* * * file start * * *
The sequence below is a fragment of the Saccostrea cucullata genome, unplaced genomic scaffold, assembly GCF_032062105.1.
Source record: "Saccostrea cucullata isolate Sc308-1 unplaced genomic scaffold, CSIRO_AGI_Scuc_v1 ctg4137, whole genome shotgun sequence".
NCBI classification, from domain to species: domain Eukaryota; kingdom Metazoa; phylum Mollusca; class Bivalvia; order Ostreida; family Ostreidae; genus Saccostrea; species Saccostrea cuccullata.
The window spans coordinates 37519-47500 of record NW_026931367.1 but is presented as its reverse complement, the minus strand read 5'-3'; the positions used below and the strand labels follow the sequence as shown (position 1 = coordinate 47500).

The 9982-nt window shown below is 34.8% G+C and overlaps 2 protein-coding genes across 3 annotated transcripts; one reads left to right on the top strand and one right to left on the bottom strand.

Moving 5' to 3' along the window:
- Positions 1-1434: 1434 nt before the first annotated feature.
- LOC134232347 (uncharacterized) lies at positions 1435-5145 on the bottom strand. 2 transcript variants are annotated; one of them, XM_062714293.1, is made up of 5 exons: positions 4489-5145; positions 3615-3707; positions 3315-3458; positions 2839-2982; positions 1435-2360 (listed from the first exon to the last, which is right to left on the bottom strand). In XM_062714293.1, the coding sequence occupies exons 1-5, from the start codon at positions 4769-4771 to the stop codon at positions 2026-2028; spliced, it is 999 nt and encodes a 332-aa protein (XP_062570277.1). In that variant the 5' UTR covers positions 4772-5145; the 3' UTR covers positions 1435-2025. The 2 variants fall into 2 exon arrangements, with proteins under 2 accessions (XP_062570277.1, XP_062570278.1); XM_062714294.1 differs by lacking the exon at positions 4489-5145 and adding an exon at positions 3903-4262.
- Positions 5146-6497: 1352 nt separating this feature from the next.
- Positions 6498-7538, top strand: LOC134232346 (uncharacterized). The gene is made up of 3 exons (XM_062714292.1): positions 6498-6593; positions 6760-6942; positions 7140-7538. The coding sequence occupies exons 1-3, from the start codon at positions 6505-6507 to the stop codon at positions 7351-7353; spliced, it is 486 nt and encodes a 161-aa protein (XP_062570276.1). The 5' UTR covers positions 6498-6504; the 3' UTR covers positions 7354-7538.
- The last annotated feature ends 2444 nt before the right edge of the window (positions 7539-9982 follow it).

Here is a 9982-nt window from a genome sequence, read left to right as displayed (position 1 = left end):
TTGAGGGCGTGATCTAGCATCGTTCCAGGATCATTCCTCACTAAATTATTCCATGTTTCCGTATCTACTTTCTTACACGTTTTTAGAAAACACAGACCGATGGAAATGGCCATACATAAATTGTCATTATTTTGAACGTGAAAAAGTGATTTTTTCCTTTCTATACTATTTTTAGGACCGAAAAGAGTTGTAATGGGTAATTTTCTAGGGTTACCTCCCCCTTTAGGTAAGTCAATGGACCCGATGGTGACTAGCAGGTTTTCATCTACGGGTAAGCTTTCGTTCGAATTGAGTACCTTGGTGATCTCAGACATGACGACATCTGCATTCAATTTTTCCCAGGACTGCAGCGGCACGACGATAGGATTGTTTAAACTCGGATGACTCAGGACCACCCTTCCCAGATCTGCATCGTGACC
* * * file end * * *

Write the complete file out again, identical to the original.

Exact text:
The sequence below is a fragment of the Saccostrea cucullata genome, unplaced genomic scaffold, assembly GCF_032062105.1.
Source record: "Saccostrea cucullata isolate Sc308-1 unplaced genomic scaffold, CSIRO_AGI_Scuc_v1 ctg4137, whole genome shotgun sequence".
NCBI classification, from domain to species: domain Eukaryota; kingdom Metazoa; phylum Mollusca; class Bivalvia; order Ostreida; family Ostreidae; genus Saccostrea; species Saccostrea cuccullata.
The window spans coordinates 37519-47500 of record NW_026931367.1 but is presented as its reverse complement, the minus strand read 5'-3'; the positions used below and the strand labels follow the sequence as shown (position 1 = coordinate 47500).

The 9982-nt window shown below is 34.8% G+C and overlaps 2 protein-coding genes across 3 annotated transcripts; one reads left to right on the top strand and one right to left on the bottom strand.

Moving 5' to 3' along the window:
- Positions 1-1434: 1434 nt before the first annotated feature.
- LOC134232347 (uncharacterized) lies at positions 1435-5145 on the bottom strand. 2 transcript variants are annotated; one of them, XM_062714293.1, is made up of 5 exons: positions 4489-5145; positions 3615-3707; positions 3315-3458; positions 2839-2982; positions 1435-2360 (listed from the first exon to the last, which is right to left on the bottom strand). In XM_062714293.1, the coding sequence occupies exons 1-5, from the start codon at positions 4769-4771 to the stop codon at positions 2026-2028; spliced, it is 999 nt and encodes a 332-aa protein (XP_062570277.1). In that variant the 5' UTR covers positions 4772-5145; the 3' UTR covers positions 1435-2025. The 2 variants fall into 2 exon arrangements, with proteins under 2 accessions (XP_062570277.1, XP_062570278.1); XM_062714294.1 differs by lacking the exon at positions 4489-5145 and adding an exon at positions 3903-4262.
- Positions 5146-6497: 1352 nt separating this feature from the next.
- Positions 6498-7538, top strand: LOC134232346 (uncharacterized). The gene is made up of 3 exons (XM_062714292.1): positions 6498-6593; positions 6760-6942; positions 7140-7538. The coding sequence occupies exons 1-3, from the start codon at positions 6505-6507 to the stop codon at positions 7351-7353; spliced, it is 486 nt and encodes a 161-aa protein (XP_062570276.1). The 5' UTR covers positions 6498-6504; the 3' UTR covers positions 7354-7538.
- The last annotated feature ends 2444 nt before the right edge of the window (positions 7539-9982 follow it).

Here is a 9982-nt window from a genome sequence, read left to right as displayed (position 1 = left end):
TTGAGGGCGTGATCTAGCATCGTTCCAGGATCATTCCTCACTAAATTATTCCATGTTTCCGTATCTACTTTCTTACACGTTTTTAGAAAACACAGACCGATGGAAATGGCCATACATAAATTGTCATTATTTTGAACGTGAAAAAGTGATTTTTTCCTTTCTATACTATTTTTAGGACCGAAAAGAGTTGTAATGGGTAATTTTCTAGGGTTACCTCCCCCTTTAGGTAAGTCAATGGACCCGATGGTGACTAGCAGGTTTTCATCTACGGGTAAGCTTTCGTTCGAATTGAGTACCTTGGTGATCTCAGACATGACGACATCTGCATTCAATTTTTCCCAGGACTGCAGCGGCACGACGATAGGATTGTTTAAACTCGGATGACTCAGGACCACCCTTCCCAGATCTGCATCGTGACC